The Italian Open had been held in Rome since 1930, at the Foro Italico, a massive sporting complex originally designed to support an Italian bid to host the 1940 Olympics. One of the Masters 1000 events, it is still one of the most prestigious clay-court tournaments in the world. Almost all the best players in history have set foot on the courts of the famous Stadio del Tennis di Roma venue. 

Rafael Nadal was the defending champion, after having won the tournament at his first appearance in the main draw in 2005, defeating Guillermo Coria in the longest ATP Masters 1000 final in tennis history (6-4, 3-6, 6-3, 4-6, 7-6).

Roger Federer

The facts

In May 2006, Roger Federer and Rafael Nadal had faced each other only five times, but their rivalry was already the most exciting thing on the Tour since Sampras and Agassi. They were the perfect opposites: while Federer had a classic technique and played tennis in a collar with a gentleman’s attitude, Nadal wore colourful sleeveless tops and, displaying a trademark forehand lasso finish, never missed an opportunity to root for himself. On top of that, in the last twelve months, the Spanish lefty had been the only real rival for the Swiss, leading 4-1 in their encounters, while the Swiss dominated the rest of the pack outrageously. Federer was still chasing the Roland-Garros crown, and the rise of Nadal suddenly made it a much more difficult challenge.

 The Spaniard had already ruined Federer’s hopes in the Roland-Garros semi-finals in 2005, and in 2006, he showed once again in the Monte-Carlo final that the Swiss would need to pull out an extraordinary performance to defeat him on clay. Federer knew that, and in Rome, facing his new nemesis in the final once again, he was determined to rise to the occasion. He had learned from his previous losses, and he played a more aggressive game than before. Taking to the net no less than 18 times, he won the first set (7-6), and for the first time in three clay-court clashes, he seemed to be in a position to win the match. His opponent, however, didn’t intend to surrender without a fight, and, although it didn’t seem possible, he increased the intensity, putting even more spin and dictating the game with his amazing forehand. While Nadal was dominating the second and third set, a brief moment of tension happened, when Federer ironically asked Toni Nadal if he was doing OK, meaning that he could see him coaching his nephew between the points.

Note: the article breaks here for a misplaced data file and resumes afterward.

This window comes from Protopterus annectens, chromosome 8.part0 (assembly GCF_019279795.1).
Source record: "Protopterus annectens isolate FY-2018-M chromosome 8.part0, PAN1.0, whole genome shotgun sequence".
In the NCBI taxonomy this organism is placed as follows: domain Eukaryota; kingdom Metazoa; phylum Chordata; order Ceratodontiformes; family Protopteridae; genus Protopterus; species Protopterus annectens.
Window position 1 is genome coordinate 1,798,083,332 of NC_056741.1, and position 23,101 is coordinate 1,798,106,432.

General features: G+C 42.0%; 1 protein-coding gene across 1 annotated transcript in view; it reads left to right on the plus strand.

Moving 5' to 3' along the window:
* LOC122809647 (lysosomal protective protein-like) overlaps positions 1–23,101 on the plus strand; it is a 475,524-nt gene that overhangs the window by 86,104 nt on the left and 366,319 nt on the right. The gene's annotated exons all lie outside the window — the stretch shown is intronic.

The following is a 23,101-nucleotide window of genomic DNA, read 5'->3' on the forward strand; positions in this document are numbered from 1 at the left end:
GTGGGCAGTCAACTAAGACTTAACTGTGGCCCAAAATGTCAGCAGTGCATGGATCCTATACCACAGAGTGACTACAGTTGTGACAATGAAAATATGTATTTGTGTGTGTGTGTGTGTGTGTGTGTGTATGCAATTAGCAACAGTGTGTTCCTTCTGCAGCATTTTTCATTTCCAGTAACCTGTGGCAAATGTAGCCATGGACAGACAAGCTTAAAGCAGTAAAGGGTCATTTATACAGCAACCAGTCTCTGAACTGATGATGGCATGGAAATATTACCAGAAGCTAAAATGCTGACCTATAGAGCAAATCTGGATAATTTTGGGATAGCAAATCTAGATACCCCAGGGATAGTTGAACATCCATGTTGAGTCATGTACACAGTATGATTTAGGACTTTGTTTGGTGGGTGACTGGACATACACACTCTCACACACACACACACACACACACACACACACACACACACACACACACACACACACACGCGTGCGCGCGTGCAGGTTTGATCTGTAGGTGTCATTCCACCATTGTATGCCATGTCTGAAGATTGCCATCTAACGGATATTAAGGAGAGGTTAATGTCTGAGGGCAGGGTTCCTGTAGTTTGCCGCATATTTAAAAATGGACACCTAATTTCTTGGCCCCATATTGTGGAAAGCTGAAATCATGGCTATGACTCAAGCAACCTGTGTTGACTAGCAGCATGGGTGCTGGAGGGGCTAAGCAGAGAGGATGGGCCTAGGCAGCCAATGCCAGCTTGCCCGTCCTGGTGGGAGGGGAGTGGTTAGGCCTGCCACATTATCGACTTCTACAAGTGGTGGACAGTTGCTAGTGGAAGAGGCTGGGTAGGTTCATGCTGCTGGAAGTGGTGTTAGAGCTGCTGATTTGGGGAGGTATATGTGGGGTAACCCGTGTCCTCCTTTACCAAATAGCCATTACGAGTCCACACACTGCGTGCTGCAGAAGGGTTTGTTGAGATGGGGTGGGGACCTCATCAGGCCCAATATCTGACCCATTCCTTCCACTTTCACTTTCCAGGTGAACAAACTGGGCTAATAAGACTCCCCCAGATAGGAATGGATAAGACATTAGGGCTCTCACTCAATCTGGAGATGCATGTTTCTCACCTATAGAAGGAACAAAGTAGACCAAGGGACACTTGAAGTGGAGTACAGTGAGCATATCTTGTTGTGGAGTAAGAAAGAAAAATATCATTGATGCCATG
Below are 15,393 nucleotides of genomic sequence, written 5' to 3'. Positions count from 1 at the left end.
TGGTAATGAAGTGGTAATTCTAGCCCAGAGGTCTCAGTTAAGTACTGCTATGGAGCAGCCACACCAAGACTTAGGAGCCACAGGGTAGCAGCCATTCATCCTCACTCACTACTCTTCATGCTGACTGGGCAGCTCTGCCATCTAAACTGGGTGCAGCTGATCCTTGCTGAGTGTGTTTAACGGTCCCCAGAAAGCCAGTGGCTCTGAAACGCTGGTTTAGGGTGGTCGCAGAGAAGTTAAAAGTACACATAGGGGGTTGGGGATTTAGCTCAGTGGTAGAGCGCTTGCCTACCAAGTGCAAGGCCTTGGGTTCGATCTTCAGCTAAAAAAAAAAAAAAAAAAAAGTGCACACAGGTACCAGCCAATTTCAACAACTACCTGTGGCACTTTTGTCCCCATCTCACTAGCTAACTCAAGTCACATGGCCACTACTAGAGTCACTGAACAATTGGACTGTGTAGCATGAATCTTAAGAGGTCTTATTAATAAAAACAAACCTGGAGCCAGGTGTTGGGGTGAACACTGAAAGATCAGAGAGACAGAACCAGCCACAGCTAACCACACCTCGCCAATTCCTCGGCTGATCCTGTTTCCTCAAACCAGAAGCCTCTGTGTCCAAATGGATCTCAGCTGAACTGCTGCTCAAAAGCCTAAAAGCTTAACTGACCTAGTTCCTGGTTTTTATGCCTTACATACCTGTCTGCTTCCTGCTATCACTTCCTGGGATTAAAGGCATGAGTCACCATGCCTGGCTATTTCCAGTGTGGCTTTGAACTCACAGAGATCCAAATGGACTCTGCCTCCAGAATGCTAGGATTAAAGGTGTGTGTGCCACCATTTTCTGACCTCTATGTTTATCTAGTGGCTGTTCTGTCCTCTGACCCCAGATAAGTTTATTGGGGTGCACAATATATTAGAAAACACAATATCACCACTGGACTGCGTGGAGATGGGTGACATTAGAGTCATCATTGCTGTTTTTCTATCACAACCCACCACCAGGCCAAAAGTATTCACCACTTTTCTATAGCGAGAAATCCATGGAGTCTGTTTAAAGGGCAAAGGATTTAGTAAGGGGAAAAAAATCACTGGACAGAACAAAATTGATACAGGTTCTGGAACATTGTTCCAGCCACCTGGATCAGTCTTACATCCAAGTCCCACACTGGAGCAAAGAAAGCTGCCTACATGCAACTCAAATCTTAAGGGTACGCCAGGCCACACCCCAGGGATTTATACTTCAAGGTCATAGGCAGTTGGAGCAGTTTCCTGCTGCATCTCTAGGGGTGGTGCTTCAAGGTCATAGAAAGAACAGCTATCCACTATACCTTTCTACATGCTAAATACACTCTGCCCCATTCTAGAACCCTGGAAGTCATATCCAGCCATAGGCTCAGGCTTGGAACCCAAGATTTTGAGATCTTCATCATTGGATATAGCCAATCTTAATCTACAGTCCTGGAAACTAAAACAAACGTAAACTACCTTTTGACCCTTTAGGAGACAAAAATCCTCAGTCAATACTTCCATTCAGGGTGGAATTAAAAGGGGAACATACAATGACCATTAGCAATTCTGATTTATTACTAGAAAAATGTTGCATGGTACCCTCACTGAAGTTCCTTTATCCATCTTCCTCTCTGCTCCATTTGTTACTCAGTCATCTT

The incident didn’t seem to break the world No 1’s concentration. Speeding up the pace, he won the fourth set, 6-2, and when he took a 4-1 lead in the last set, the spectators though they were going to witness Federer’s first clay-court win against Nadal. However, leading 4-1 and beating the Spaniard were two different things, as the Swiss found out the hard way. The left-hander crawled his way back, saving two match points on his serve at 6-5, and then, after trailing 5-3 in the tie-break, winning the four last points to prevail 7-5 after five hours and five minutes of play. Despite Federer’s fantastic performance, Nadal remained the champion in Rome. 

“I had a couple of match points, I pulled the trigger too early,” Federer said, according to tennis.com. “I definitely played some of the best attacking tennis on clay that I could play. But he defends so well and makes you doubt.”

What next 

A few weeks later, Nadal would stop Federer once again at Roland-Garros, this time, in the final (1-6, 6-1, 6-4, 7-6). Only in Hamburg, in 2007, would the Swiss finally defeat his rival on clay (2-6, 6-2, 6-0), but he would never achieve that feat in Paris, where the Spaniard beat him in three other finals (2007, 2008, 2011). 

Although the two great players would have many other dramatic clashes, the 2006 Rome final would remain the longest of their 40 encounters. 

“We played against each other on many occasions in a short period of time. It was a time when we met each other a lot in finals and Rome was one of the best, alongside the 2008 Wimbledon final,” Federer would tell the ATPWorldTour.com in 2016.